“to collect and store in bulk any other existing metadata available anywhere in the private sector, including metadata associated with financial records, medical records, and electronic communications (including e‐mail and social media information) relating to all Americans.”

Bipartisan plan to filibuster Patriot Act reauthorization

Unlike the tech groups who endorse the USA Freedom Act, Senator and Republican presidential candidate Rand Paul voted against the bill since he believed it did not rein in the NSA enough. In fact, Paul suggested, “Now that the appellate court has ruled that Section 215 doesn’t authorize bulk collection, would the USA Freedom Act actually be expanding the Patriot Act?”

Both Paul and Senator Ron Wyden have said they will filibuster to block a renewal of the Patriot Act provisions that will sunset on June 1.

Wyden said, “What usually happens is [Senate Republicans] say, ‘Let’s just have a short-term extension of it.’ I’m tired of extending a bad law. If they come back with that effort to basically extend this for a short term without major reforms like ending the collection of phone records, I do intend to filibuster.”

Paul announced, “I’m going to lead the charge in the next couple of weeks as the Patriot Act comes forward. We will be filibustering. We will be trying to stop it. We are not going to let them run over us. And we are going to demand amendments and we are going to make sure the American people know that some of us at least are opposed to unlawful searches.”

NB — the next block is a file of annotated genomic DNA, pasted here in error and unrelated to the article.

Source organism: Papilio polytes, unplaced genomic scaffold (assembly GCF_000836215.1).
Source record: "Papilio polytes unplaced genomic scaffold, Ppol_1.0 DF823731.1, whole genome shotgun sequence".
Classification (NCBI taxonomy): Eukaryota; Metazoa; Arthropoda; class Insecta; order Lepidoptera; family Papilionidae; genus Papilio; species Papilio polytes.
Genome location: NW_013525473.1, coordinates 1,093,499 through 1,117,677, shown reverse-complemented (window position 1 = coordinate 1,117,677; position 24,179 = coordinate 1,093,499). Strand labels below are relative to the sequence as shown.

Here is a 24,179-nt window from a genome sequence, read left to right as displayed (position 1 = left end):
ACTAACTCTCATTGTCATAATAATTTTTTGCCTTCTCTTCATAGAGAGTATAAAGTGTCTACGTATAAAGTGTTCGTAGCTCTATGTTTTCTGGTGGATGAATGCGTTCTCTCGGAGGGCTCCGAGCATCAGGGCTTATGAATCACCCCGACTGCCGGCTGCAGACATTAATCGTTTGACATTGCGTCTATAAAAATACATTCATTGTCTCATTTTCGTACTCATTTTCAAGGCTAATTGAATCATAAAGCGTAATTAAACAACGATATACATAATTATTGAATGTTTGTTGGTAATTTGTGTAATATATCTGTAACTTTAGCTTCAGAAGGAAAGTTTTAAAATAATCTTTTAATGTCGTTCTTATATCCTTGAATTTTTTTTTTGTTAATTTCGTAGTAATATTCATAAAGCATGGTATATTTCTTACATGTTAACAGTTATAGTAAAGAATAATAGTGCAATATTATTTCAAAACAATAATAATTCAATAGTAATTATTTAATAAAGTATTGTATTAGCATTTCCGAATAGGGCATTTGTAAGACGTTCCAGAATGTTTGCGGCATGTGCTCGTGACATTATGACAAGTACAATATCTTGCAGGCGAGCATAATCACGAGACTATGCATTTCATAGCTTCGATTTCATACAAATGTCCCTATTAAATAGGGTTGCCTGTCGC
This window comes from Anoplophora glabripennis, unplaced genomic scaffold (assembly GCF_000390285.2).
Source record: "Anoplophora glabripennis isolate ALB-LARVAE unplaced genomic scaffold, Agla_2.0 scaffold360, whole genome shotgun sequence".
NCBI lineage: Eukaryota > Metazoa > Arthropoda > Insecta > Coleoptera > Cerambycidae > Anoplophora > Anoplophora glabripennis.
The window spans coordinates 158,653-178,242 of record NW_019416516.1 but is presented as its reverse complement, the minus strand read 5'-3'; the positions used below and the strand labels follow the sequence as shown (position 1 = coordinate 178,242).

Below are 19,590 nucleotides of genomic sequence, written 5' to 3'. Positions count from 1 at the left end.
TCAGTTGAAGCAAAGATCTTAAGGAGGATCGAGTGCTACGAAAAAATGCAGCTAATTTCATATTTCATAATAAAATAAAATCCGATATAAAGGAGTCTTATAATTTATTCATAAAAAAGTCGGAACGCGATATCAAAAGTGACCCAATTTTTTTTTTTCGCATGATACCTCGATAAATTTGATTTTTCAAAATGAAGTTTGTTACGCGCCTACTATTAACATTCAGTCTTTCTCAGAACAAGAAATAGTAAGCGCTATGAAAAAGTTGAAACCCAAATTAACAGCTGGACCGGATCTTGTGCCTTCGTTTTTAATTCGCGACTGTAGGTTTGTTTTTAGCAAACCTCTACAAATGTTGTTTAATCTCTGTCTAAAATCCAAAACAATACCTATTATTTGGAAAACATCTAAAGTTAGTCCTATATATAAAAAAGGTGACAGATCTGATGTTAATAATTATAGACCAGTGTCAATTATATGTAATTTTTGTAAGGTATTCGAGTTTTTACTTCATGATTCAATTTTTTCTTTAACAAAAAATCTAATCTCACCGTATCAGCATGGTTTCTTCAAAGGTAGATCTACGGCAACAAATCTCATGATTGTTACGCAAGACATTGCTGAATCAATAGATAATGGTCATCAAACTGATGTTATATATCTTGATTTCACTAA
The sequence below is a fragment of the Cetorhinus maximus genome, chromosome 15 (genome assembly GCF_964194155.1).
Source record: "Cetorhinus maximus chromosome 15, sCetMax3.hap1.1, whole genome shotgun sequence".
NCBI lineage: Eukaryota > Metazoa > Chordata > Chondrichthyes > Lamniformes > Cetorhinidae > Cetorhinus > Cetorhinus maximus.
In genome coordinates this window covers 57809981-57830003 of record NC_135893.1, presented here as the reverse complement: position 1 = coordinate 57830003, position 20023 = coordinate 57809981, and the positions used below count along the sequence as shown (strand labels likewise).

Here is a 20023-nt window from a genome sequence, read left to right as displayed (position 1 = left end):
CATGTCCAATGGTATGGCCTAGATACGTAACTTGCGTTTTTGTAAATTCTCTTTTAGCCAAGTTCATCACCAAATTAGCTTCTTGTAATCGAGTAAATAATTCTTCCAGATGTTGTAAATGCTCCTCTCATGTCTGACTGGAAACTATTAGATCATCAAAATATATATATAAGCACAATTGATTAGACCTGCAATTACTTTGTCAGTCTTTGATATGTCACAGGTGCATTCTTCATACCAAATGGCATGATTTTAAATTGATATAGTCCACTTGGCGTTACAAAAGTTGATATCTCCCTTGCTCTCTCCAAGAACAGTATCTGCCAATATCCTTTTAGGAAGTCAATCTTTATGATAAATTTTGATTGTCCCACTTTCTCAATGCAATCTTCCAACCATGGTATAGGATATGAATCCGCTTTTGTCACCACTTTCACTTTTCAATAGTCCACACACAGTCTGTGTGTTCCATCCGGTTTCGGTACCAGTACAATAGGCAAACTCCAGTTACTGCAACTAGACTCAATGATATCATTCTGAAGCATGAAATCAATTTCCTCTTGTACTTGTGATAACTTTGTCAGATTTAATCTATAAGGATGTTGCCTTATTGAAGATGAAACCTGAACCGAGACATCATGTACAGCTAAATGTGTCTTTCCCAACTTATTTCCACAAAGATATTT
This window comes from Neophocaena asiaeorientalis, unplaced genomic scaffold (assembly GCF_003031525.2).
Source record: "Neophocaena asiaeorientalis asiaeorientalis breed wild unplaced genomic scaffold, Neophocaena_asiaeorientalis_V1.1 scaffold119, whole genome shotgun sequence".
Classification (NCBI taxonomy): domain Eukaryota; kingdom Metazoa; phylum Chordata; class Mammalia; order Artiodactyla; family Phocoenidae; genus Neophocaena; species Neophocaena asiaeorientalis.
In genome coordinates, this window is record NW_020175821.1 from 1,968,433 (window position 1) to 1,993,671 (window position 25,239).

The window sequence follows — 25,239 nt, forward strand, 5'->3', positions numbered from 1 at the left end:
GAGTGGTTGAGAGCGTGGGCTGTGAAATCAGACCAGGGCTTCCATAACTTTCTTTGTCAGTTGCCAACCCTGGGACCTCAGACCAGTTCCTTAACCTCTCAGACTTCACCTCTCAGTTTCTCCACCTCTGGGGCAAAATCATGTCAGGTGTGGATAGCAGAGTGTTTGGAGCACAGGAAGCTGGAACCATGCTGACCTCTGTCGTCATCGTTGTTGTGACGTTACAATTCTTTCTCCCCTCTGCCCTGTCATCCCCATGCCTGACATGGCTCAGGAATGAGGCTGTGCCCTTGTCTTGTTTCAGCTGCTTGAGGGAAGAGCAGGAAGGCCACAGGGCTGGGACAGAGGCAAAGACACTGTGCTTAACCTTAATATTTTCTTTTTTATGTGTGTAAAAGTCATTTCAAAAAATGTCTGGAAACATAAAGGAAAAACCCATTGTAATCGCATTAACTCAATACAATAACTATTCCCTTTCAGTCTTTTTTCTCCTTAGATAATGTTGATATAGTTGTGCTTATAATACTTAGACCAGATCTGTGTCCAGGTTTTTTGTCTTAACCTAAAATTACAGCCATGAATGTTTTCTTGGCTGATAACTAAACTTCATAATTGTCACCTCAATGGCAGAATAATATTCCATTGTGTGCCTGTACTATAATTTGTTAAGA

President Obama’s own review group determined bulk collection of telephone records by the NSA under Section 215 of the Patriot Act has never helped stop “an unknown terrorist plot” or “terrorist attack.” The group recommended reforming the NSA to protect Americans’ privacy and civil liberties. Add that to the federal court ruling the NSA’s mass surveillance is illegal and some in the government’s intelligence apparatus seem to be freaking out.

Fear-mongering kicks in high gear as Patriot Act’s future is uncertain

On the flipside, surveillance lovers are cranking up the fear-mongering. Department of Homeland Security Jeh Johnson appeared on ABC’s This Week, warning citizens that ISIS terror cells are hidden across America, and thanks to the Internet, ISIS can “strike at any moment.”

NSA Chief Michael Rogers has previously insisted the U.S. needs to create a framework for mass data collection that can result in “timely access to data” yet still protect Americans’ privacy. “We need to come up with a process that lets us generate insights and access the data in a much quicker time frame,” he claimed.

FBI Director James Comey claimed, “The haystack is the entire country.” He added, “We are looking for the needles, but increasingly the needles are unavailable to us. … This is the ‘going dark’ problem in living color.”

ms smith

Ms. Smith (not her real name) is a freelance writer and programmer with a special and somewhat personal interest in IT privacy and security issues. She focuses on the unique challenges of maintaining privacy and security, both for individuals and enterprises. She has worked as a journalist and has also penned many technical papers and guides covering various technologies. Smith is herself a self-described privacy and security freak.